• Karen Russell, author of Swamplandia! and Vampires in the Lemon Grove, spoke to The New Yorker about being awarded a MacArthur "genius" grant: "Every day, I am mystified and grateful that my books have found any readers whatsoever, given that they feature alligator-wrestlers, wolf-girls, and ghosts. I take that monstrous crew seriously, of course, and really labor to use elements of the fantastic to explore some of the terrors and fantasies that govern our lives, and that have shaped our history and our interactions with our families and our environments, but I do find that I blush when telling polite strangers my own book titles. Not infrequently, people assume that I am either a children's author or the author of monster erotica (never both at once, though, at least so far ... although when this grant runs out, maybe that's a plan)."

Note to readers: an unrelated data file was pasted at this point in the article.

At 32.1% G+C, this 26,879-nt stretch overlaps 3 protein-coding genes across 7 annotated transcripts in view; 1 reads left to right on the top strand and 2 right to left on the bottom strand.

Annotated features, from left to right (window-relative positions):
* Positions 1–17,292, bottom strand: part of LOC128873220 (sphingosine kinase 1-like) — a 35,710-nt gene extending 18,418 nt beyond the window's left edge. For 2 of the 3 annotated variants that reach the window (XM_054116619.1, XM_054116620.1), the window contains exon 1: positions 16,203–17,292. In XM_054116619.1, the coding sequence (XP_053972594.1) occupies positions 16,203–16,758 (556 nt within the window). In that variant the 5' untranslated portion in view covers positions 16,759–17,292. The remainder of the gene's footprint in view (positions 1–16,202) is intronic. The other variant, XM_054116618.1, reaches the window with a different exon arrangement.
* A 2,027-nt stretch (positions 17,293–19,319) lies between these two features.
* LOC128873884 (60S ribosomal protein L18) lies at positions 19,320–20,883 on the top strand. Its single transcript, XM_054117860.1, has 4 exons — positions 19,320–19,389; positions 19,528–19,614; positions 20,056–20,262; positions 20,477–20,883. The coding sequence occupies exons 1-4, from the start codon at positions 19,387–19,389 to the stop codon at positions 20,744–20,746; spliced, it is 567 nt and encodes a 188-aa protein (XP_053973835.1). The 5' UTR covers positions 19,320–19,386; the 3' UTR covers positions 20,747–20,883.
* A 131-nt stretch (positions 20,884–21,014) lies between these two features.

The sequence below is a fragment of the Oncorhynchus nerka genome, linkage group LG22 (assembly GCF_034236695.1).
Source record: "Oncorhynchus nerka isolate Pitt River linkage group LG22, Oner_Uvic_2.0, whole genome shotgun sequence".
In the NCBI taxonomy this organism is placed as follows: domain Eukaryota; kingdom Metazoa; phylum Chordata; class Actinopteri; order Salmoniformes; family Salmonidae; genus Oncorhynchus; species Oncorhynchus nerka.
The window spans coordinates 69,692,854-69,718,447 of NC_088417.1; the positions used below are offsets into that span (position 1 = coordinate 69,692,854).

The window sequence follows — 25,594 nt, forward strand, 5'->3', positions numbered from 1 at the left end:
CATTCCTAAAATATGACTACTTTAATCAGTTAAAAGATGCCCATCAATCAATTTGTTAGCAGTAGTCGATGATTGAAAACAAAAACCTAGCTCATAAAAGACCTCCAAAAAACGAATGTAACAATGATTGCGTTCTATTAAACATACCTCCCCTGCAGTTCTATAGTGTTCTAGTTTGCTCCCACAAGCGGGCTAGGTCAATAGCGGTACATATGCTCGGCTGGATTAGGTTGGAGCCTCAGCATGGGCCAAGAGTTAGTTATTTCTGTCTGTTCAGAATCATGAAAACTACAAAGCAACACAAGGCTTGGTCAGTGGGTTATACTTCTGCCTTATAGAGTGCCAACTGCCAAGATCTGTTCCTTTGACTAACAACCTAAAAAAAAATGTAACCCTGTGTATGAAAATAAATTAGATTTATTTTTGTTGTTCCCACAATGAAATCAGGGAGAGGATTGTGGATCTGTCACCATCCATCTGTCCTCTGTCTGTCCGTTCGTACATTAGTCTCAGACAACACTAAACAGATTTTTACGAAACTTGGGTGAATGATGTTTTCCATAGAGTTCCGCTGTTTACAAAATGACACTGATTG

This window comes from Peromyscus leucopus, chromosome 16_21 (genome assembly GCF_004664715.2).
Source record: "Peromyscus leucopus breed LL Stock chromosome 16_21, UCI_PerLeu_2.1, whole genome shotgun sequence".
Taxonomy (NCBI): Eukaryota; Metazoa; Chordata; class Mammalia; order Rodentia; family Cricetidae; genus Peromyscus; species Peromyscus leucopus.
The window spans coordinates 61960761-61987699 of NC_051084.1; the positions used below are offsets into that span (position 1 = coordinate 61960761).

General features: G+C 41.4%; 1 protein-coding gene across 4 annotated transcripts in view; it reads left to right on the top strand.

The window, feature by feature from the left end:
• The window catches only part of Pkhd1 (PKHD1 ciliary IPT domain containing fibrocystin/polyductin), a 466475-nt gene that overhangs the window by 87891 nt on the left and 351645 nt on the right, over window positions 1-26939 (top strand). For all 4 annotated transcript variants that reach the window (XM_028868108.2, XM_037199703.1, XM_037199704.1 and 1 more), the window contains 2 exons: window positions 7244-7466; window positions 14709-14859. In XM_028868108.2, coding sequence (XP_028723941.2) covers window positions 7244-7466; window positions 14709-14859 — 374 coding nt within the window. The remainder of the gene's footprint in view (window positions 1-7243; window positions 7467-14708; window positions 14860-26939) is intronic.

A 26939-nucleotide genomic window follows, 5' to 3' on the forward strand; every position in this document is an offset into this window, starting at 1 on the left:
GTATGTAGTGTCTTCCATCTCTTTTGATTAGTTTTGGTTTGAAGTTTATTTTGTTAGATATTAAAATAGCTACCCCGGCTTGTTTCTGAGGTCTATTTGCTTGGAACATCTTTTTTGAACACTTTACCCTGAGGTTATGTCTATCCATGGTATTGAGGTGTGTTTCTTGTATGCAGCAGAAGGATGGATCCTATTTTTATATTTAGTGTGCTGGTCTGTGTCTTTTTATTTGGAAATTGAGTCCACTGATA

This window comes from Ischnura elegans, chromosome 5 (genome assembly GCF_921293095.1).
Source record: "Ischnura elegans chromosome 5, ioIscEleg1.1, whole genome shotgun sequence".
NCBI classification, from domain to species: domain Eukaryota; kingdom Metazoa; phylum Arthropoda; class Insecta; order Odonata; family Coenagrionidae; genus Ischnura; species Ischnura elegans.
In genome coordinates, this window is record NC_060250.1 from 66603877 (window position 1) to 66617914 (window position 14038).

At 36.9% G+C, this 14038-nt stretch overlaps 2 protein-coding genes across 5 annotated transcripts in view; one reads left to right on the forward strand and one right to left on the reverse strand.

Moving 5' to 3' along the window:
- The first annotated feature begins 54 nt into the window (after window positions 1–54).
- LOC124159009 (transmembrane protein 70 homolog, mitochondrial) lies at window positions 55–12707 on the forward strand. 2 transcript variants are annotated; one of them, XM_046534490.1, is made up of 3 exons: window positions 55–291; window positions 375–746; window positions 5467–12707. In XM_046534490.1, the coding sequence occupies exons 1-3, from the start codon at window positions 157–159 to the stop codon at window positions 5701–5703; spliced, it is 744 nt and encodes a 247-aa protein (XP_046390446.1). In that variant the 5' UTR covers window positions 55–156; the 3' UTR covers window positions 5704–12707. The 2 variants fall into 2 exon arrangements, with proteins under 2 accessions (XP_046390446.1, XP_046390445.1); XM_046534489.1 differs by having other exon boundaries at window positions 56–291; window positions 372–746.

• For NPR, Marcela Valdes writes that themes of unemployment and economic crisis have "invaded" young adult literature: "Financial stress in young adult novels may be nothing new: Louisa May Alcott's 1868 classic Little Women opens with 'Christmas won't be Christmas without any presents.' But to me it seems clear that the economic anxieties keeping today's adults awake at night — income inequality, food insecurity, downward mobility, winner-takes-all competition — have also invaded the literature of their children."
Copyright 2013 NPR. To see more, visit http://www.npr.org/.